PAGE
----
TUPELO – Improving customer service, increasing ways Tupelo government helps small businesses, revitalizing neighborhoods and keeping more residents informed with decisions impacting their lives are now all priorities for the city’s elected officials.
Those decisions were set on Saturday during a goal-setting session between Tupelo City Council members and Mayor Jason Shelton. The leaders laid the groundwork for the next four years of improving the community for current residents and encouraging others to move in.
City leaders said the gathering achieved more than just allowing them to set goals together for the next four years and beyond. Away from tense budget discussions and regular city council meetings, they had a change to hear what each others values the most.
Outside of the retreat, Shelton faces opposition from a City Council majority on his idea to create an in-house city attorney. He said the retreat helped distance him and others from issues that separate and focus on shared priorities.
“We might not always agree on what should be done, but every person in that room cares deeply about the city of Tupelo and bettering our city,” Shelton said after the retreat. “I think one of the benefits of the retreat is developing ways to communicate with each other and get an idea of what each member is passionate about.”
The goal discussion follows up the two-day retreat last month at Tombigbee State Park. Saturday’s meeting at Itawamba Community College’s new health building in Tupelo included all city elected officials except Ward 6 Councilman Mike Bryan, who also missed most of one of the days during the August retreat.
Shelton campaigned earlier this year on attracting more younger, middle-income residents to the city while retaining existing residents. He said each goal agreed on during the weekend fits into his overall desire to help the city’s population grow.
Ward 2 Councilman Lynn Bryan said he found benefit in city leaders finding common ground on “fundamental” concerns facing the city. Common themes from the meeting included improving the local government’s responsiveness toward constituents through better customer service such as more communication, a more conciliatory approach and accountability.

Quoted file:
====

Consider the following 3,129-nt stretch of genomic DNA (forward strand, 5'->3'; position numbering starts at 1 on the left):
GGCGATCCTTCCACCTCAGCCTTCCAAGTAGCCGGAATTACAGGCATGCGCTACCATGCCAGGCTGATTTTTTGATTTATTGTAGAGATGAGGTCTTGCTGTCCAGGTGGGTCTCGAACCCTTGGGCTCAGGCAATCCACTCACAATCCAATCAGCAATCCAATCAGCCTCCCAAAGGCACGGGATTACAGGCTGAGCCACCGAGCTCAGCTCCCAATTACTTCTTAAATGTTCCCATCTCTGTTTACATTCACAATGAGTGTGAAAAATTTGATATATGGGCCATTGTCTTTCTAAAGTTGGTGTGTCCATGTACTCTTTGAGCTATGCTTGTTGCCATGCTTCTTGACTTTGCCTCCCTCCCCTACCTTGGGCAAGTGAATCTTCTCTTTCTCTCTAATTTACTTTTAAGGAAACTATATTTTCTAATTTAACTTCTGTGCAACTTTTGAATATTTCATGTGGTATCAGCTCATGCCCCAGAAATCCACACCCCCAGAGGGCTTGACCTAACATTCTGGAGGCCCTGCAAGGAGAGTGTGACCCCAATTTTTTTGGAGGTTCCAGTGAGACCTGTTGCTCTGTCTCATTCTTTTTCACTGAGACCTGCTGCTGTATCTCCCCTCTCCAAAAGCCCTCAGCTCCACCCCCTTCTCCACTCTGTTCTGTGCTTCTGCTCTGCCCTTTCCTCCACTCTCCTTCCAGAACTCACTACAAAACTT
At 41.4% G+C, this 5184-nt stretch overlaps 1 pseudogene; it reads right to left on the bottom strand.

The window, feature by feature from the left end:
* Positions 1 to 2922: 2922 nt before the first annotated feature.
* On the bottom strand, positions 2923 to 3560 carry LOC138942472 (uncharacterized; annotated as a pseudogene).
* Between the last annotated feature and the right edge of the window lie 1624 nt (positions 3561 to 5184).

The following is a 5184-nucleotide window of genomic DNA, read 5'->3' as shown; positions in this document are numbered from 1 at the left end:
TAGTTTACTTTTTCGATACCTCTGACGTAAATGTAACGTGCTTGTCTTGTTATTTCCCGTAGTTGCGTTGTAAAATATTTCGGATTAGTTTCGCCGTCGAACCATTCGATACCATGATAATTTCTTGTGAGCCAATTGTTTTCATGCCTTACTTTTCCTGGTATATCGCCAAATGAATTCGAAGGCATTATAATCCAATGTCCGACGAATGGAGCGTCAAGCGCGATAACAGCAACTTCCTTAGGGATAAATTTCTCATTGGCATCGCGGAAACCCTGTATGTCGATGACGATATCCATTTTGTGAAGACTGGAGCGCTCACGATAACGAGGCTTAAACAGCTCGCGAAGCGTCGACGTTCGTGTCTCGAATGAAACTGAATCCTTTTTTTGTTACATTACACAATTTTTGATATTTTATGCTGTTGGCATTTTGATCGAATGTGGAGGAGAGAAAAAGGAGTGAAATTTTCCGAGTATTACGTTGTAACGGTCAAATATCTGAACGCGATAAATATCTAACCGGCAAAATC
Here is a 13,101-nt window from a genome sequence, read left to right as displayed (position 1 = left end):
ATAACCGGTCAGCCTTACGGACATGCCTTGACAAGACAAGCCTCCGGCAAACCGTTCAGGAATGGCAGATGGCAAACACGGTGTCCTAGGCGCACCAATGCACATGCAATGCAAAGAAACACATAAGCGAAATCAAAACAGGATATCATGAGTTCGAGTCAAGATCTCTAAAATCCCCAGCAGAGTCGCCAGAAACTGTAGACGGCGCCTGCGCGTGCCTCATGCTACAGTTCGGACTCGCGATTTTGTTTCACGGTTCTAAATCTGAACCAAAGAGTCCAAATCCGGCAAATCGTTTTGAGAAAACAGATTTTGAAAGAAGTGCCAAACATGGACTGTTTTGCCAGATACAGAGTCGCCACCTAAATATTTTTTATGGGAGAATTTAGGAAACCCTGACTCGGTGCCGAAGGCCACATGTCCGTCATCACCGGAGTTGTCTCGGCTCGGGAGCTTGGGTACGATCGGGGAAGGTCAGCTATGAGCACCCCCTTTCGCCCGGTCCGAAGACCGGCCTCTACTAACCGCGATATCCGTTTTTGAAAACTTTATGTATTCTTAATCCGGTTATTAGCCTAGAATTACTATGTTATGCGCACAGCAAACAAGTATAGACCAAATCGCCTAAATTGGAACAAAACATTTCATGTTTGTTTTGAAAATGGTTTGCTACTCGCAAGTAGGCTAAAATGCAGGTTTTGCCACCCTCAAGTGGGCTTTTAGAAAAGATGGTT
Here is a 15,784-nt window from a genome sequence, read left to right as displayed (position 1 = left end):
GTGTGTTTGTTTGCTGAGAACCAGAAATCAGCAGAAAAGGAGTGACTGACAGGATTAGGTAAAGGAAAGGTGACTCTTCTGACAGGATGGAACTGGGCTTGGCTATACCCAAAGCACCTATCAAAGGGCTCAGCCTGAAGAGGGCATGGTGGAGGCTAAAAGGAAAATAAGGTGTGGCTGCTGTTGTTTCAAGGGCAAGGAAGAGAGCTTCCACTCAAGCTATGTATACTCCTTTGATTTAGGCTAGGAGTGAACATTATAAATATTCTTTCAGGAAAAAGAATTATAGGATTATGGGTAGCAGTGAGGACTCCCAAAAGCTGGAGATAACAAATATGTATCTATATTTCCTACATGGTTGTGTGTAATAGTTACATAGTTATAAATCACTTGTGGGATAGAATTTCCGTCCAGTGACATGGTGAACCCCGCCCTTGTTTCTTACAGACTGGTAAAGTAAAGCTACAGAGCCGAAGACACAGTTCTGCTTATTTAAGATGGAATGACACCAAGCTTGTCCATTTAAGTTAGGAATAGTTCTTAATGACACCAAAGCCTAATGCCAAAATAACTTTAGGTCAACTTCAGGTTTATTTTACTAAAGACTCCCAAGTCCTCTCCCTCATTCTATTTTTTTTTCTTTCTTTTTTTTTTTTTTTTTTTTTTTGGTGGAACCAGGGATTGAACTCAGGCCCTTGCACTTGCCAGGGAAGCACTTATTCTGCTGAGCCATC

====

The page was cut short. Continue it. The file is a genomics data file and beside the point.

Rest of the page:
“If you have a constituent with legitimate complaints and they’re getting ignored, they’re either going think the city isn’t responsive or consider moving somewhere else,” Bryan said.
Ward 7 Councilman Willie Jennings left the retreat with optimism that more attention will focus on revitalization of city neighborhoods beyond the current West Jackson Street project, a nearly $3 million redevelopment effort.
“I want to concentrate more on neighborhoods and be more proactive,” Jennings said. “I want to find out what can we do to keep people from moving.”
Jennings, Bryan and other council members said the city should begin to prioritize neighborhoods for future redevelopment efforts, aiming for the city to invest resources in them before the West Jackson Street project ends.
Not all of the ideas involved long-term and significant use of taxpayer dollars. Ward 5 Councilman Buddy Palmer suggested opening the front entrance to City Hall and placing someone near the entrances to direct visitors to the appropriate office.
City Hall’s front entrance closed a few years ago after someone entered the building with a gun. Afterward, a metal detector and a police officer now greet visitors at the back entrance to the building.
“That’s a pretty immediate goal we can take care of,” Palmer said.
Another goal is building a new police station during the current four-year term. City leaders said they will continue to refine goals and look at ways to achieve them.
Staff at Mississippi State University’s Stennis Institute will likely revisit the group in a year to check on success toward reaching its goals.